The Constitution ad reminded of the Howard Dean self-destructive moment in Des Moines, sort of a “Wish I hadn’t said that” moment. Or, more to the point, “Wish they would have put that in the context of the moment.” [I was there for the Dean debacle at the Val-Air Ballroom. He could not be heard in the room at all. The “scream heard ‘˜round the world” only lived on in infamy because the opponent (Kerry) double-miked Dean and took the results viral. Entire books have been written on the subject and a movie is in the works, of the misrepresentation of the “rally the troops” gesture of enthusiasm by Dean in the face of caucus defeat.]
Neither side was particularly “nice” or “fair” to the other here in Illinois’ 17th Congressional District in ads that ran on television. And that’s putting it mildly.
One thing is for certain: thanks to new rules that allow Big Business (corporations) to come in and contribute, Schilling had $675,899 on hand to spend in his campaign as of October 6, 2010 (this according to Jim Geraghty of “The Campaign Spot”). The “National Review” (www.nationalreview.com) said Schilling raised $375,000 in one quarter, giving him $420,962 cash that had been raised since June 30th, 2010. The American Future Fund (corporate business interests, et. al.) unleashed half a million of attack ads against incumbent Hare in the waning hours of the campaign, and the anti-incumbent sentiment abroad in the land was particularly effective here, where jobs are scarce and Republicans have gone without much power since 1982.
The Illinois 17th Congressional District had been in Republican hands for all but 2 of the years since 1939, so Evans’ election in 1982 (he defeated Tom Railsback) was a change of direction. Redistricting in 2000, with Dennis Hastert (D, IL) and others gerrymandering the district, changed the game forever, it seemed. The redistricting went after the cities and ousted the rural component of the district. But the pendulum always always seems to swing. And, as the old saying goes, “Money talks and B.S. walks.” There was definitely a lot of B.S. walking during this last election cycle, from many,… and not just in Illinois.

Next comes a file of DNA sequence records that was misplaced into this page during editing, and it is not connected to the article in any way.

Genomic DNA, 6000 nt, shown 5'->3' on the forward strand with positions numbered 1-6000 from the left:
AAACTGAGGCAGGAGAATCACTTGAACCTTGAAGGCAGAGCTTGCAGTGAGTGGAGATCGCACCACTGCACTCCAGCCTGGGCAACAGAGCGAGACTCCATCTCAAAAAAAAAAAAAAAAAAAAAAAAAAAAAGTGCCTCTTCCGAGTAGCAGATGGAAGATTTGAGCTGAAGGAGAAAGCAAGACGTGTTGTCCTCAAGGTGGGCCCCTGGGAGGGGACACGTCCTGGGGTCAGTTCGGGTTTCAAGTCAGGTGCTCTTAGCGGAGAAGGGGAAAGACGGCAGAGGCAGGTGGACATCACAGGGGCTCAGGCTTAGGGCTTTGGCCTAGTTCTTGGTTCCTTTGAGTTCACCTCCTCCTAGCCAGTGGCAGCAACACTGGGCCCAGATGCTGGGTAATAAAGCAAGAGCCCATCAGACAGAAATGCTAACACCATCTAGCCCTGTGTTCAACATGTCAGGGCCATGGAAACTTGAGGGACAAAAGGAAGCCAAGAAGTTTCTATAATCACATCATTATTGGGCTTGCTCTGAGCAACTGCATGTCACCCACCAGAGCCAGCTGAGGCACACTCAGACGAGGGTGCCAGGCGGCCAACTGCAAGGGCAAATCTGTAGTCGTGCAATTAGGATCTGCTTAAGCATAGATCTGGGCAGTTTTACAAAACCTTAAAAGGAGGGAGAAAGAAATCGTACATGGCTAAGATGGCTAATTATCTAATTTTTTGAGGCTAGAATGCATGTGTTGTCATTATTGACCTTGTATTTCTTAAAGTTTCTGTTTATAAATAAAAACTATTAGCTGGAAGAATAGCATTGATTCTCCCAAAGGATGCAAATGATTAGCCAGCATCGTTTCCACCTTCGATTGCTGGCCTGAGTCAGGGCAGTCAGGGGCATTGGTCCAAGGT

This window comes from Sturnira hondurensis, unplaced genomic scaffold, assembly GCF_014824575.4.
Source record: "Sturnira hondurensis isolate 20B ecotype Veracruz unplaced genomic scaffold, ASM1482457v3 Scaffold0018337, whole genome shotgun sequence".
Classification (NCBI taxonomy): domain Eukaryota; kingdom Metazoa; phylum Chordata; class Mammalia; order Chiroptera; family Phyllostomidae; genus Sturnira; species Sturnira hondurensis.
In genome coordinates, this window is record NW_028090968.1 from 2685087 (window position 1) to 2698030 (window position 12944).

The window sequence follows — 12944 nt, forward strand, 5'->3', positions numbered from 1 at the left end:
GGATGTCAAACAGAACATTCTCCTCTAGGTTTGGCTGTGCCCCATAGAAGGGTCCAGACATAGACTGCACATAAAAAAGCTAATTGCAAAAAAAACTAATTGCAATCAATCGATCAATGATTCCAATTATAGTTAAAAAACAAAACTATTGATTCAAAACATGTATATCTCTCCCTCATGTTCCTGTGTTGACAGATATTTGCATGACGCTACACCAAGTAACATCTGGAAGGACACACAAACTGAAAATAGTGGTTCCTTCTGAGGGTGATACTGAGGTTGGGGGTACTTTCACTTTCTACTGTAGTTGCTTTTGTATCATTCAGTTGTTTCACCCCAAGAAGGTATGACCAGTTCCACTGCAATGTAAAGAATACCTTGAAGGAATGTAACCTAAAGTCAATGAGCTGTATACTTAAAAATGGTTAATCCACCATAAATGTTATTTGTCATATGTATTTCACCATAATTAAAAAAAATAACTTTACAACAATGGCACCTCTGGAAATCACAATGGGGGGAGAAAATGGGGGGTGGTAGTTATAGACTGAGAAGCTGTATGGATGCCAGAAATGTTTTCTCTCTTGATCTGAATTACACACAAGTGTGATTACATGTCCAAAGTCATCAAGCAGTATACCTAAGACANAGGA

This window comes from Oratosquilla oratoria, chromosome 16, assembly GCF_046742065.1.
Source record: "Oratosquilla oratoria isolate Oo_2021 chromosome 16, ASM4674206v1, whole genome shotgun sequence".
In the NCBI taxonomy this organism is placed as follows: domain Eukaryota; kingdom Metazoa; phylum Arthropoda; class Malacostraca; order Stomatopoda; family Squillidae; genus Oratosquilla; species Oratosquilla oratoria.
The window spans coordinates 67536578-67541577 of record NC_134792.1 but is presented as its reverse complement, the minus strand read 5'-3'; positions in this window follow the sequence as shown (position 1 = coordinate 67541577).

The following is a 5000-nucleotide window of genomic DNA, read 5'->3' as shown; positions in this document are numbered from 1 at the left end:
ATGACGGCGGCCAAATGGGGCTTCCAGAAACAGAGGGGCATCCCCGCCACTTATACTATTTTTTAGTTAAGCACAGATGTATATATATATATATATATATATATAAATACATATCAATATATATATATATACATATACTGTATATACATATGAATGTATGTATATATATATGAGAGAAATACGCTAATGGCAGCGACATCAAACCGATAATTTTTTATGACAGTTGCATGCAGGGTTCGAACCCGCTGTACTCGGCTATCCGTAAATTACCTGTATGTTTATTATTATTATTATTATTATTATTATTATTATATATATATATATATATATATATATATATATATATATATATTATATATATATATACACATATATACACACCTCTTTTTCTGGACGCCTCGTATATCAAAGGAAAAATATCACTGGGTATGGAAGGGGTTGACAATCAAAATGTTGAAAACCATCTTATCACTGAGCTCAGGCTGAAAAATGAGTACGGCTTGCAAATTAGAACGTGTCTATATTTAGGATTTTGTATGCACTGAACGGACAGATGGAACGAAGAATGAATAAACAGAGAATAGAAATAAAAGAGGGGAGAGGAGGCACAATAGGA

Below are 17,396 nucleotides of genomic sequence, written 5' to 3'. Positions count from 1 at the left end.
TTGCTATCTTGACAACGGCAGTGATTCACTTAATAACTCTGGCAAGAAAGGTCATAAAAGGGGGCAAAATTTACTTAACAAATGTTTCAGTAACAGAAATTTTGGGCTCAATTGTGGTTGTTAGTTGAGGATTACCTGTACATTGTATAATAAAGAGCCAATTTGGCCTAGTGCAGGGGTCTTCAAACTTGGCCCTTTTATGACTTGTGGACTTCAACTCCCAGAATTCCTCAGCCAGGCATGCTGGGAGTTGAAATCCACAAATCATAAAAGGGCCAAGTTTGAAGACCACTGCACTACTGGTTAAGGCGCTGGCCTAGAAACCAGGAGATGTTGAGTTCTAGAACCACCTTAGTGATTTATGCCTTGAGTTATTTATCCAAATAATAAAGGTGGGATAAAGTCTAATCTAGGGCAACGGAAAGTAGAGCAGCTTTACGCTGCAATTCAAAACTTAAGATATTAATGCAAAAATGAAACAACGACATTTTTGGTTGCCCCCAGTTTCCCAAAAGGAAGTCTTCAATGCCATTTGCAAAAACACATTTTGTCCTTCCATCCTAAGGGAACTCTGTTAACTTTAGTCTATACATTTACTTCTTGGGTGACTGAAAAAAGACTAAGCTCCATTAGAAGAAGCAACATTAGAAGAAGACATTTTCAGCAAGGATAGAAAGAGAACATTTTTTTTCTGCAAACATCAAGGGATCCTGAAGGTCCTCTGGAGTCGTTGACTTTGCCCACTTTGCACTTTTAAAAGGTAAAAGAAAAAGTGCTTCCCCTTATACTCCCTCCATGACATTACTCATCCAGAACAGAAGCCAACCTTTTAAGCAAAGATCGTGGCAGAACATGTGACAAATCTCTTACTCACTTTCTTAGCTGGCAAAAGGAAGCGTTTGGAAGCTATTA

The New York Times touted Schilling’s credentials as ” a successful businessman” (he owns Guiseppi’s Heavenly Pizza in East Moline). One source reported that John Deere corporate money came on strong to back Schilling; [John Deere is the biggest employer in the area.]
Bad news and more bad news: of 435 Congressional districts, the 17th district in Illinois ranks 25th in population decline. (Galesburg.com, Eric Timmons, in “The Register Mail,” Feb. 3, 2010). There have been huge job losses in the 17th Congressional district. Among the companies closing or cutting back: Case IH, Maytag in Galesburg, Quad City Die-Cast, Seaford Clothing, Container Corporation of America and a G.E. plant in Burlington. One ray of sunshine in an otherwise bleak job prospect for the area was an announcement earlier this week that Alcoa Aluminum planned to hire back about 101 jobs. Some of the Alcoa jobs were in areas like “maintenance,” from the radio broadcast I heard, but if this area is desperate enough to put up with thousands of smelly hogs daily to gain jobs, doing some maintenance within the factory at Alcoa in Pleasant Valley, Iowa should be a piece of cake by comparison.